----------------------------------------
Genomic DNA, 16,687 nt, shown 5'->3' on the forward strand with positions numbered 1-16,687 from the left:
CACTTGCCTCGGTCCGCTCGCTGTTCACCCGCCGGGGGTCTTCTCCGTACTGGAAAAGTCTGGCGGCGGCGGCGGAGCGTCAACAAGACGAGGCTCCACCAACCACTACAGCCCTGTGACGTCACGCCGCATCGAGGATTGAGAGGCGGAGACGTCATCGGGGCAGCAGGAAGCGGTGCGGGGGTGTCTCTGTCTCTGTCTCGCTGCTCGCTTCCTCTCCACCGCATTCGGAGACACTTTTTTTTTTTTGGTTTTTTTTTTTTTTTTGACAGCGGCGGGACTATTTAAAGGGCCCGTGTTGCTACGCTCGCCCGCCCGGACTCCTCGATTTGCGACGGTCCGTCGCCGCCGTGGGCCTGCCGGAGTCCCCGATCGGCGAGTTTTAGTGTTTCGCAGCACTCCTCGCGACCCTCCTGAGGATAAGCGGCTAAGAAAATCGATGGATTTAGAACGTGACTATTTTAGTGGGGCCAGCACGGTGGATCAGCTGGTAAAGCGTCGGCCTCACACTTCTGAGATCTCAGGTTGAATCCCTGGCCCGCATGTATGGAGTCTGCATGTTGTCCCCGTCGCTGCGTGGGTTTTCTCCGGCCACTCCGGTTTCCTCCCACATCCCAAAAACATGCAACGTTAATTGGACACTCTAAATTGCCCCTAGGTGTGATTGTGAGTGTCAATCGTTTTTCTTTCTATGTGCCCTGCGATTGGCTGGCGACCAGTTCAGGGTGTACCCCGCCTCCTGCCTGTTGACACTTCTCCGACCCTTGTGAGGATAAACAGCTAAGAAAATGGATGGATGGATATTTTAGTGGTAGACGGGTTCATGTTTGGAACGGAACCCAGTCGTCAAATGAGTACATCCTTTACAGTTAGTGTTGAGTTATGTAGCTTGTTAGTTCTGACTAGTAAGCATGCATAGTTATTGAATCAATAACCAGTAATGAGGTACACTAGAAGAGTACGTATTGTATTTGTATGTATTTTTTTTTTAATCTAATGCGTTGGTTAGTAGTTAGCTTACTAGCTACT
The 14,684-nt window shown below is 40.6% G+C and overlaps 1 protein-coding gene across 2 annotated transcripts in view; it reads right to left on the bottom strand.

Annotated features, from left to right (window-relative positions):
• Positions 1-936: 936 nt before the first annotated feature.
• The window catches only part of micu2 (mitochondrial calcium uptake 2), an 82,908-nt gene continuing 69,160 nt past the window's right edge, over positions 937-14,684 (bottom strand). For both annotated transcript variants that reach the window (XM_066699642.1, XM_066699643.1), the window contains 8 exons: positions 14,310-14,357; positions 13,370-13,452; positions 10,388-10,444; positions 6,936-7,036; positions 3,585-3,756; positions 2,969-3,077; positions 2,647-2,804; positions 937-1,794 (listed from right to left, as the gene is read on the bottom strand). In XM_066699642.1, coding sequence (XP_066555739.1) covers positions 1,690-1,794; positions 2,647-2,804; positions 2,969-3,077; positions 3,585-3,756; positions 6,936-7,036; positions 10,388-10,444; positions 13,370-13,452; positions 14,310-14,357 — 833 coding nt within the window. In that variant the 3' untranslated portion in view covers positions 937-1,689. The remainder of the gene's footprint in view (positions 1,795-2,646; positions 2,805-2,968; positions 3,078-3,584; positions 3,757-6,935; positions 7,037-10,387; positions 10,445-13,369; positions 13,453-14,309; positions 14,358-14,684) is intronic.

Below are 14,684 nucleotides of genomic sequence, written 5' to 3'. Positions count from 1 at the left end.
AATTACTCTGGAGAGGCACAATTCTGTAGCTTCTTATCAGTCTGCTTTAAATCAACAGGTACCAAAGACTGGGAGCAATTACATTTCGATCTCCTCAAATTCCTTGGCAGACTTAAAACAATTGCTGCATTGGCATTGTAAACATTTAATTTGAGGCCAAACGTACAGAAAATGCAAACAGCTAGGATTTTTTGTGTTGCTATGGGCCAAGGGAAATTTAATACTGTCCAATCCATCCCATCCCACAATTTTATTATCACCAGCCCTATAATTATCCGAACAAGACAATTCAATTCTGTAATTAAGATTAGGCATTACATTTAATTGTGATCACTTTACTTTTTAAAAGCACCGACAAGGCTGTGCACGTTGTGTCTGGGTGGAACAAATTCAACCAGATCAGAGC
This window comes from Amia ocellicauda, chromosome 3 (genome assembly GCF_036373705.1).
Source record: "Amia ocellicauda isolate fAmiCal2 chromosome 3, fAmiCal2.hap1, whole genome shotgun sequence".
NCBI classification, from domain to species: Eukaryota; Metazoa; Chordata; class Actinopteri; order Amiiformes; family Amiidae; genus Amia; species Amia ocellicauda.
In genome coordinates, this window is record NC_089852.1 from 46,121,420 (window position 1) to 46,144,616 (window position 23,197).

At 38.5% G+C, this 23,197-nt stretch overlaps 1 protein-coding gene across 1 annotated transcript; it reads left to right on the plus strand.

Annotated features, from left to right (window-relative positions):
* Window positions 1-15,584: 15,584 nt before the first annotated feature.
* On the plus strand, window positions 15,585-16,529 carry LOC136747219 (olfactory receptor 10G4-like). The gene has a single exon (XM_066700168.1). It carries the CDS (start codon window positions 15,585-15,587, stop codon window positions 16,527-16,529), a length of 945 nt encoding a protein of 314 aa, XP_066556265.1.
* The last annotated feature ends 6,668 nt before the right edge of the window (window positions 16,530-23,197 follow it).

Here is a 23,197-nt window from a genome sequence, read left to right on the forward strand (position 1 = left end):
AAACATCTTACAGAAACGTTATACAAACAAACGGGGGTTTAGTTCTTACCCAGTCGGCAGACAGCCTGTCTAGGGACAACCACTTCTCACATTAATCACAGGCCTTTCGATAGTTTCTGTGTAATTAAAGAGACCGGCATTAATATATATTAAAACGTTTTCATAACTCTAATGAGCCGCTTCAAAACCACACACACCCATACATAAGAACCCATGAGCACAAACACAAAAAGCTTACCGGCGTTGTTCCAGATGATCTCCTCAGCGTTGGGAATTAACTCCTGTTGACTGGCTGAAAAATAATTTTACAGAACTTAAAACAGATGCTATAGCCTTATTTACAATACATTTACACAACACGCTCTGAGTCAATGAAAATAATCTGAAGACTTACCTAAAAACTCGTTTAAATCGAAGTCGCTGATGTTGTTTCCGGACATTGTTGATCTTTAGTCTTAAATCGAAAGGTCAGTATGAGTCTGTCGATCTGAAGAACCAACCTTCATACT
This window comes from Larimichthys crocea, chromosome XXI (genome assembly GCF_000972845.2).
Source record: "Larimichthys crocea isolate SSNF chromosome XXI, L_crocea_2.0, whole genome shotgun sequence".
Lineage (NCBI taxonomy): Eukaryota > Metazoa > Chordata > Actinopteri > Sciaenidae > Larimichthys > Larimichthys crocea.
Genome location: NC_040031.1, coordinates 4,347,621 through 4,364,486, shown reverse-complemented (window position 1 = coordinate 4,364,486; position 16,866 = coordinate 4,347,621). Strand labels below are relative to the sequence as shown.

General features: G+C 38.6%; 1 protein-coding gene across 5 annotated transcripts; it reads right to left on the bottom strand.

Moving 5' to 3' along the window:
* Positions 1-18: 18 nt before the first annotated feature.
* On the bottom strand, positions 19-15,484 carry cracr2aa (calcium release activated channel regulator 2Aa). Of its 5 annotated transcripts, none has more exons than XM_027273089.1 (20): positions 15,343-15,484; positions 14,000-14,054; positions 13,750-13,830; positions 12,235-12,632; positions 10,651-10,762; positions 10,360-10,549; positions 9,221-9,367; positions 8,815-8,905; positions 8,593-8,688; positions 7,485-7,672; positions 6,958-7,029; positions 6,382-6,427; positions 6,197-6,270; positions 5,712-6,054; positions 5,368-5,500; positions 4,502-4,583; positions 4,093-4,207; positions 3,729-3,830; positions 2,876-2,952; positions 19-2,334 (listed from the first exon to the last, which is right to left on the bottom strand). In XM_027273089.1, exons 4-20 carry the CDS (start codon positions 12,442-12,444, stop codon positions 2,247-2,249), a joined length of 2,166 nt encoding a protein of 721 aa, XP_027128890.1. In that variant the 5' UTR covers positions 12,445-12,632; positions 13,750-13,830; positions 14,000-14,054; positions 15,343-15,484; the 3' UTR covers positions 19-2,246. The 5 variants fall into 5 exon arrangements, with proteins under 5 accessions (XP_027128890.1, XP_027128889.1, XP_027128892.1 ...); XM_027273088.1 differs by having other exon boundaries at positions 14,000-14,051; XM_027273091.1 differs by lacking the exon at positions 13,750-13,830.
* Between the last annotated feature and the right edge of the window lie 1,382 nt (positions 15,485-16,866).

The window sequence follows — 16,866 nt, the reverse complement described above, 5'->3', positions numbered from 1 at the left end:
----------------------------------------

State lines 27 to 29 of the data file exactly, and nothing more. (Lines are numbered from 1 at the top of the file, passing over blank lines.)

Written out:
* On the bottom strand, positions 19-15,484 carry cracr2aa (calcium release activated channel regulator 2Aa). Of its 5 annotated transcripts, none has more exons than XM_027273089.1 (20): positions 15,343-15,484; positions 14,000-14,054; positions 13,750-13,830; positions 12,235-12,632; positions 10,651-10,762; positions 10,360-10,549; positions 9,221-9,367; positions 8,815-8,905; positions 8,593-8,688; positions 7,485-7,672; positions 6,958-7,029; positions 6,382-6,427; positions 6,197-6,270; positions 5,712-6,054; positions 5,368-5,500; positions 4,502-4,583; positions 4,093-4,207; positions 3,729-3,830; positions 2,876-2,952; positions 19-2,334 (listed from the first exon to the last, which is right to left on the bottom strand). In XM_027273089.1, exons 4-20 carry the CDS (start codon positions 12,442-12,444, stop codon positions 2,247-2,249), a joined length of 2,166 nt encoding a protein of 721 aa, XP_027128890.1. In that variant the 5' UTR covers positions 12,445-12,632; positions 13,750-13,830; positions 14,000-14,054; positions 15,343-15,484; the 3' UTR covers positions 19-2,246. The 5 variants fall into 5 exon arrangements, with proteins under 5 accessions (XP_027128890.1, XP_027128889.1, XP_027128892.1 ...); XM_027273088.1 differs by having other exon boundaries at positions 14,000-14,051; XM_027273091.1 differs by lacking the exon at positions 13,750-13,830.
* Between the last annotated feature and the right edge of the window lie 1,382 nt (positions 15,485-16,866).

The window sequence follows — 16,866 nt, the reverse complement described above, 5'->3', positions numbered from 1 at the left end: